Charlotte Hamilton, director of College Educational Technology Services at Houston Community College, Central Campus, believes that “Digital Storytelling helps students learn and become more engaged. It also helps them improve their listening skills. And for faculty, to work in a collaborative group environment using 21st century teaching techniques and learning new technology provides the opportunity to think outside the box for instructional projects.  Digital Storytelling inspires creativity, intuitiveness and supports faculty in their effort to ‘flip’ the classroom.”

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Hear Our Stories: Shifting Dominant Narratives About Young Moms and Sexual and Reproductive Health

Emily Paulos

Despite increased attention within the public health field to the need to refrain from stigmatizing teen mothers, prevailing views continue to suggest that these young women cause a whole host of social problems. In an effort to reframe public conversations about young moms and sexuality, health, and reproductive rights, the University of Massachusetts, Amherst School of Public Health initiated the “Hear Our Stories” project.

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Pathways to Food Dignity: Narratives Documenting Local Efforts for More Sustainable Food Systems

Emily Paulos

Recognizing that the globalized food system dominating food production and consumption in the United States is both unhealthy and unsustainable, committed activists around the United States have for years now been exploring ways to create alternatives. The United States Department of Agriculture-funded Food Dignity project is a research, education, and extension effort bringing together five local organizations and three universities, to learn how to build healthy, sustainable food systems.

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Fielding School of Public Health, UCLA

Emily Paulos

Graduate level public health education often involves professional field placements that test the knowledge of the students within the context and conditions they will find in community and international settings.  Reflection on field placements becomes a critical part of the training process for the pre-professional.  The stories of successes and challenges in these placements by students, many of which will likely become leaders in public health projects around the world, assists in telling the story of the educational institution's own goals and accomplishments.   The Fielding School of Public Health wanted to gather graduate students engaged in placements to have them create stories of how service changed them as people, as professionals, and how their work, and by extension the work of the Fielding School, was changed by their service.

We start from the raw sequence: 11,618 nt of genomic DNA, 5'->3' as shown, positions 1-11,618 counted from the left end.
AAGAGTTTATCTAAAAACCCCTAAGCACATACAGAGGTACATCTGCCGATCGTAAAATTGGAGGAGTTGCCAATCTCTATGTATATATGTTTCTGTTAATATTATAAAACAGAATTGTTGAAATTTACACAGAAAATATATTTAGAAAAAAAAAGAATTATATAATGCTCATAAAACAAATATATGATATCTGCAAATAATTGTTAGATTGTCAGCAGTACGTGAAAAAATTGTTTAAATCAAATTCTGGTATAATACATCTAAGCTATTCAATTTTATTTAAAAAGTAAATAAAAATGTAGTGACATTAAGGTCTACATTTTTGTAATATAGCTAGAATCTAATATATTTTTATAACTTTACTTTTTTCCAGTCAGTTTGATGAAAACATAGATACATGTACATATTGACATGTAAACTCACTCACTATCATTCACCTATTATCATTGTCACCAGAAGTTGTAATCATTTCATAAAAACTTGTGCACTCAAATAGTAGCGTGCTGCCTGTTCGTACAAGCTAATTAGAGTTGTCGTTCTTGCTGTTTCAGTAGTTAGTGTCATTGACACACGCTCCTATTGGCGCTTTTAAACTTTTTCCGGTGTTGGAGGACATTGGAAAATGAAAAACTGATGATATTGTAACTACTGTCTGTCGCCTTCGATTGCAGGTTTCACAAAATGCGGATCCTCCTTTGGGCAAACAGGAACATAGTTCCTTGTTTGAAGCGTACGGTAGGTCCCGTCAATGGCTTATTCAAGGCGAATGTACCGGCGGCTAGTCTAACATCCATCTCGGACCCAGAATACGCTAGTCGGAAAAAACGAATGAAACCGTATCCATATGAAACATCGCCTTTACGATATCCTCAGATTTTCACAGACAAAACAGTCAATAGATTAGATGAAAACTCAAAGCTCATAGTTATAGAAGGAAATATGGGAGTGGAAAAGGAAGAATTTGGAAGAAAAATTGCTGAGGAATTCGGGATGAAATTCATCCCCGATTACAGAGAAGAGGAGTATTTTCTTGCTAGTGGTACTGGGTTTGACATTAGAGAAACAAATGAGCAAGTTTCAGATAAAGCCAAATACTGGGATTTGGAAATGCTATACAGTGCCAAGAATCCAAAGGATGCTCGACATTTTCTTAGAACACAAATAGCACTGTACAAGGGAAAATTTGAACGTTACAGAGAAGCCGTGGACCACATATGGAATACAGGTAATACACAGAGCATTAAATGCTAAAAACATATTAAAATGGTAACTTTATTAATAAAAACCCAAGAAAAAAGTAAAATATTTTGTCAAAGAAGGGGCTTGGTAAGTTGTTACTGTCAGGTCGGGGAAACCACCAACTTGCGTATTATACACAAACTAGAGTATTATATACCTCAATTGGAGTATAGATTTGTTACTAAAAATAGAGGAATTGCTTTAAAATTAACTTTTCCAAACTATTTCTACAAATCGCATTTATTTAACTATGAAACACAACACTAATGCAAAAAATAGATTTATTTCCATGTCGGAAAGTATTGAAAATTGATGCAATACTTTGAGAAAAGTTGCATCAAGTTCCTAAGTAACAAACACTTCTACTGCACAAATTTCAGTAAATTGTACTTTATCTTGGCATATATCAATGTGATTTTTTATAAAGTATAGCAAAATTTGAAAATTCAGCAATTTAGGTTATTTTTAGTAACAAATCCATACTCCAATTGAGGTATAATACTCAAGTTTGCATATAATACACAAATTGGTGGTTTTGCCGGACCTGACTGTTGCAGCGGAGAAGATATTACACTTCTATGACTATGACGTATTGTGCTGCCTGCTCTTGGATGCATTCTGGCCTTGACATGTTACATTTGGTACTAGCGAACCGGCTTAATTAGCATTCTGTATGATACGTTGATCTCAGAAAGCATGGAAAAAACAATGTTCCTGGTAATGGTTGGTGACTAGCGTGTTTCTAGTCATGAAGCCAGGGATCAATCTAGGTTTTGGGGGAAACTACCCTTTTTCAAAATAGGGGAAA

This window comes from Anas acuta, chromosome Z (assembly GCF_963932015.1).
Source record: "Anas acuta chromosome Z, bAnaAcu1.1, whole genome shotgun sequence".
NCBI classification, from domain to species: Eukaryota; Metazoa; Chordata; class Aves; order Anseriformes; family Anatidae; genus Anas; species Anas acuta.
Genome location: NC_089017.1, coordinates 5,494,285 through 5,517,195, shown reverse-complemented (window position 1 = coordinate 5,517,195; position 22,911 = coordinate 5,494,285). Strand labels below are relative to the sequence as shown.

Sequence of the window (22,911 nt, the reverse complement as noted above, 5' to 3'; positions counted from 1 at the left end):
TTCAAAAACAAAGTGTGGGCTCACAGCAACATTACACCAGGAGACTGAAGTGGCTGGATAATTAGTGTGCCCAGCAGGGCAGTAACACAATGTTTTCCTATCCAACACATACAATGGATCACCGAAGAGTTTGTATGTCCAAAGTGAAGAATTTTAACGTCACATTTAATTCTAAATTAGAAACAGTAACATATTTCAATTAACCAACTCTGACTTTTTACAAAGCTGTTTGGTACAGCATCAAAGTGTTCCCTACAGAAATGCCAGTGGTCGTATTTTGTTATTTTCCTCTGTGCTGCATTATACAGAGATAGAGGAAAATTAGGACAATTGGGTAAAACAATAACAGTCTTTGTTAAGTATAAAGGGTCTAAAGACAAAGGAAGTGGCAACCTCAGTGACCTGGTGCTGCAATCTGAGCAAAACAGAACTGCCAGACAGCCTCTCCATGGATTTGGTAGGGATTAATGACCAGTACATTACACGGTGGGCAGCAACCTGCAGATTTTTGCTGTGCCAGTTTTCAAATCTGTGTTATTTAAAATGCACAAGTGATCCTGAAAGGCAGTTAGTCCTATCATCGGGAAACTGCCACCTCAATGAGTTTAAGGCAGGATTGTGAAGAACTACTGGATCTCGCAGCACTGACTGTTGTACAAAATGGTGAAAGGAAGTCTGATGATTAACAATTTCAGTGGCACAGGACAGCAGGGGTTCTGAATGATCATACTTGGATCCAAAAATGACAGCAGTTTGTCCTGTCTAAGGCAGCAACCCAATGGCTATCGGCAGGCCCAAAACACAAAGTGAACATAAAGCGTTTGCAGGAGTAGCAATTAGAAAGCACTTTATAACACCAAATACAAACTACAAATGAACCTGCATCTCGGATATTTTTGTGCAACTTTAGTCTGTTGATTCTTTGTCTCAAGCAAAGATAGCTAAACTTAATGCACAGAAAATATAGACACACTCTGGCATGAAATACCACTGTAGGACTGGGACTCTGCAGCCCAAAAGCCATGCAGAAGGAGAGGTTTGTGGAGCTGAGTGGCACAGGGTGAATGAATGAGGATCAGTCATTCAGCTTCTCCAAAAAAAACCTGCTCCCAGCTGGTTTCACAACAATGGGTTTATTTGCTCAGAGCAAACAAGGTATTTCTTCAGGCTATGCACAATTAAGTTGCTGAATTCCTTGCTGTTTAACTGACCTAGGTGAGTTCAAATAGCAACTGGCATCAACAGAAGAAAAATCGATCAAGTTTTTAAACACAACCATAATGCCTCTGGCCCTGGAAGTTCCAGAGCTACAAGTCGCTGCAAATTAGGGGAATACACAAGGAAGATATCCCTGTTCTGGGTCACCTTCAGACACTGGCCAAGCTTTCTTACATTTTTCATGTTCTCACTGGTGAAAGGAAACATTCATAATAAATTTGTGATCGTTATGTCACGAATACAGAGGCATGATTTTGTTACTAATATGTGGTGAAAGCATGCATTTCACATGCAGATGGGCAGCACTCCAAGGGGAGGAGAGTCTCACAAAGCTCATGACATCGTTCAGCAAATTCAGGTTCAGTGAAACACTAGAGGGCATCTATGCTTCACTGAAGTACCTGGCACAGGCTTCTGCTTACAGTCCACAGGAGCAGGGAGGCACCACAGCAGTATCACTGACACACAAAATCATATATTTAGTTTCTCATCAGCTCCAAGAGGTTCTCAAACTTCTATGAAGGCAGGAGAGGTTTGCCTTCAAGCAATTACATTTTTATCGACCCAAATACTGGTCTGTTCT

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Community Bridges - Concord, New Hampshire

Emily Paulos

Community Bridges supports individuals with disabilities in Central New Hampshire that promotes opportunities for people with disabilities to have positive control over their lives. StoryCenter spent the Fall of 2014 supporting their organizational capacity to help the people they serve, individuals with developmental disabilities and their families, create stronger connections with each other and with the wider community. Community Bridges focuses on supporting people with developmental disabilities living full lives in their communities.  They want community members to benefit from their relationships with people with disabilities as much as their clients benefit from these relationships.  The intent of making and sharing stories is to break down stigma and promote authentic mutually helpful relationships. 

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Charleston County Public Library: Capturing Community Stories

Emily Paulos

Charleston, SC has a rich history and oral storytelling heritage, and the Charleston County Public Library (CCPL) is one of the hosting partners of the annual Charleston Tells Storytelling Festival each spring. In 2014, CCPL decided to add a digital component to the storytelling festival. After contacting StoryCenter, CCPL applied for, and was awarded, a Library Services and Technology Act grant from the Institute of Library and Museum Services administered by the South Carolina State Library.

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Asian Women’s Shelter: Stories by Asian and Pacific Islander Women of Surviving Violence

Emily Paulos

While community support services for survivors and witnesses of violence are widely available in the United States, specific attention to the country’s diverse cultural and linguistic needs continues to be in short supply. Asian Women’s Shelter (AWS) has for more than 20 years provided survivors of violence and their communities with vital programs that address domestic violence and human trafficking. AWS works with survivors from across the San Francisco Bay Area, United States, and Pacific Territories, paying particular attention to the cultural and linguistic needs of immigrants and refugees from West, South, Southeast, and East Asia.

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PBS & Colorado Public Television: American Graduate Project

Emily Paulos

Colorado Public Television is focused on curbing the dropout rate among Gay, Lesbian, Bisexual, Transgender and Questioning (GLBTQ) students, which is nearly three times the national average. The youth media engagement project aimed to re-engage kids in school through the multi-media effort "Drop in Denver," community conversation, and guidance to eight at-risk youth who created a series of compelling video stories on personal experiences with school.

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Partnership for Appalachian Girls’ Education (PAGE): Teaching 21st Century Literacy Skills to Appalachian Girls

Emily Paulos

Though all areas of Appalachia share problems of rural poverty, the central Appalachian region, which includes western North Carolina, has the highest poverty rate and a higher percentage of working poor than the rest of the United States. According to the Appalachian Regional Commission, nearly 60 percent of adults in central Appalachia did not graduate from high school, and almost 30 percent of Appalachian adults are functionally illiterate. There is also greater gender inequality in the region than in the rest of the country. Women from the south central Appalachian states share common challenges resulting from low educational attainment, limited employment skills, few strong role models and low self-esteem.